Wetsuits have come a long way since we used to disappear inside a cloud of talcum powder as we dragged our unwilling bodies into unforgiving neoprene. This is mainly due to the super-flexible neoprenes now available.
The Everflex 3/2 is so called because it uses the thicker 3mm-thick material where it’s needed and the less-thick 2mm neoprene where extra flexibility is required.
Some years ago, I was measured up for an innovative wetsuit from New Zealand, made by Pinnacle and called the Stealth.
It was unique in that it had no zips, and you climbed into it through the neck-seal.
The one I was sent fitted me like a glove. It was made from a very thick neoprene, and after you were safely inside it you pulled a yoke affair over your head, passed your head through the neck-seal and fastened its bib to the front of your chest.
It was such a close fit that I took it snorkelling in Wraysbury Lake and reported being less wet in it than I had been in some drysuits I had tried.
I still have the Stealth but unfortunately, due to the ravages of time, it has become rather time-consuming to climb into. The chances of climbing out of it in a hurry for a pee are nil.

Gaining Access
The Scubapro Everflex C-Zip 3/2 appears to employ many of the design features of that Stealth wetsuit, although it’s made with a much lighter-weight material. When it arrived I tried to guess at the chances of finding myself stuck half in and half out of it, while trying it for size, should anyone ring the doorbell.
I did struggle into it, thinking that it would look much better on a younger man or even a fabulously slim young woman, but (back to reality) I concentrated on dragging that neck-seal over and fastening the bib at the front.
This bib is held in place by a zip, and I was misled into thinking that I might be able to zip it up myself. Well, I did eventually, but not without numerous failed attempts to get the zip started.
Had the bib been a bit longer I might have been able to see what I was doing, instead of having my chin obscuring my view.
A press-button tag stops the zip slipping open on a dive. The chest zipper is derived from surfing suits to allow minimum water entry.
The C-Zip 3/2, like other Everflex suits in lightweight neoprene, gives a painted-on effect. Be warned – if you haven’t got a body that looks good painted black, this suit might not be right for you. I’m not sure that it’s right for me nowadays, but at least I could get into it without resorting to a coating of goose grease.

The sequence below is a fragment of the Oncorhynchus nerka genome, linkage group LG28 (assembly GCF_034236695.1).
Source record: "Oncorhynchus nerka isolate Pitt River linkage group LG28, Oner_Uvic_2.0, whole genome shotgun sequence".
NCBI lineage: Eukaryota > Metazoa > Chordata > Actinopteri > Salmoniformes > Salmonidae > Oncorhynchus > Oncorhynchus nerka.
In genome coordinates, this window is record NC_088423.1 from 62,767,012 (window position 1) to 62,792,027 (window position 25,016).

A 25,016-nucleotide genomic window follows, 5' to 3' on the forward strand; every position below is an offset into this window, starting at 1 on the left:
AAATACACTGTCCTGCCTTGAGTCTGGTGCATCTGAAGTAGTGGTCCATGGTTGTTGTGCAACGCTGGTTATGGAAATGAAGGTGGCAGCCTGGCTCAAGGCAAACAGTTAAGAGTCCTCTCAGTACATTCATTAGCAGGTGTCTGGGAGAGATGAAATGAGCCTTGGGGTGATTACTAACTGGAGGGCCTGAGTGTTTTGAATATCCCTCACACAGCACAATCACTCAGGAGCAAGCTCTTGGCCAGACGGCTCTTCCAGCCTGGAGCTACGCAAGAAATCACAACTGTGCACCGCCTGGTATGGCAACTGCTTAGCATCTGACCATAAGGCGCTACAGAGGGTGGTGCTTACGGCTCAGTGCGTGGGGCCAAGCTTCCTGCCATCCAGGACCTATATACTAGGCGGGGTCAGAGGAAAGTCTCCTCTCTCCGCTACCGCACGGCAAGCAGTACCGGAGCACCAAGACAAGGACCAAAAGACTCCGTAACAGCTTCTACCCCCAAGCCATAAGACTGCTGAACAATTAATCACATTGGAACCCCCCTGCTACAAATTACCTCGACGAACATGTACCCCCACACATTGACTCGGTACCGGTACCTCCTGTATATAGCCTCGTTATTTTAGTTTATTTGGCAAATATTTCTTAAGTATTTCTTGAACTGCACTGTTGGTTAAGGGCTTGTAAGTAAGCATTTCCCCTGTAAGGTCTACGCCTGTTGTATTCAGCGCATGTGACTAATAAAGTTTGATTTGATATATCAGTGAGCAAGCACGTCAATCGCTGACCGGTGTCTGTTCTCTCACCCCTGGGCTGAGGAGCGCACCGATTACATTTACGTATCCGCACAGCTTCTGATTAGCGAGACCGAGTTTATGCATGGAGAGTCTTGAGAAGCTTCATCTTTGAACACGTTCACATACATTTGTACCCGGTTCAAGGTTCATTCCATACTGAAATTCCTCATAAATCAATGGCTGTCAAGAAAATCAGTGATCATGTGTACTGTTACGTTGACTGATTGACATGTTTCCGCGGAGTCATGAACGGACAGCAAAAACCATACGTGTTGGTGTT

I found the suit slightly more arduous to get into in a hurry than some I’ve used, and I took care to wear light nylon socks to help me push my feet through easily, and made sure that I had it pulled it up well into the crotch before
I attempted to get my arms into it.

Other Features
There are some nice features, like the extra padding at the spine that could be said to give extra insulation or simply makes toting a tank more comfortable.
The area at the seat is finished in a grippy material to reduce the chances of you slipping off the wet tubes of a RIB driven in more than a calm sea. The torso area is lined with an insulating material called Heliospan, which proves very comfortable when wearing the suit for long periods.
The Everflex C-Zip 3/2 is a lightweight suit, suitable for use in the tropics. The knees are reinforced. This is the area that soon wears out when a suit is used by busy diving instructors, kneeling on the seabed to demonstrate skills at holiday resorts.
There are non-slip areas at the shoulders too, to resist the tendency for a heavily loaded BC to slip off sloping shoulders.
An especially nice touch is the computer-strap retainer at both wrists. When diving with a skinny suit, I often find that my computer-watch slips down onto my hand during a busy dive.
The Everflex C-Zip 3/2 has two retainers, which allows me to wear two matching Suuntos, my preference when doing repeated shallow dives in warm water. There’s also a little loop that can be concealed at the right thigh.

The Range
Scubapro now offers a wide range of suits for all occasions, and there’s a surfeit of choice when it comes to choosing something to wear in the Maldives, which is where I took this suit.
There’s everything from the 0.5mm Profile , the Tropical 1mm and Hybrid 1mm, to the conventionally laid out Everflex 3/2 and even 5mm suits. There’s a 5/4 version of the Scubapro Everflex C-Zip too.
The Scubapro Everflex C-Zip 3/2 is available in a range of off-the-peg sizes pre-shaped to suit both men and women. I did think it was rather expensive compared to what else is available.
Cressi Summer 3, £94
O’Neal Explore 3, £110
Fourth Element Proteus 3, £190

PRICE £239
SIZES Men X-S to XXX-L, Women X-S to XX-L
CONTACT www.scubapro.com
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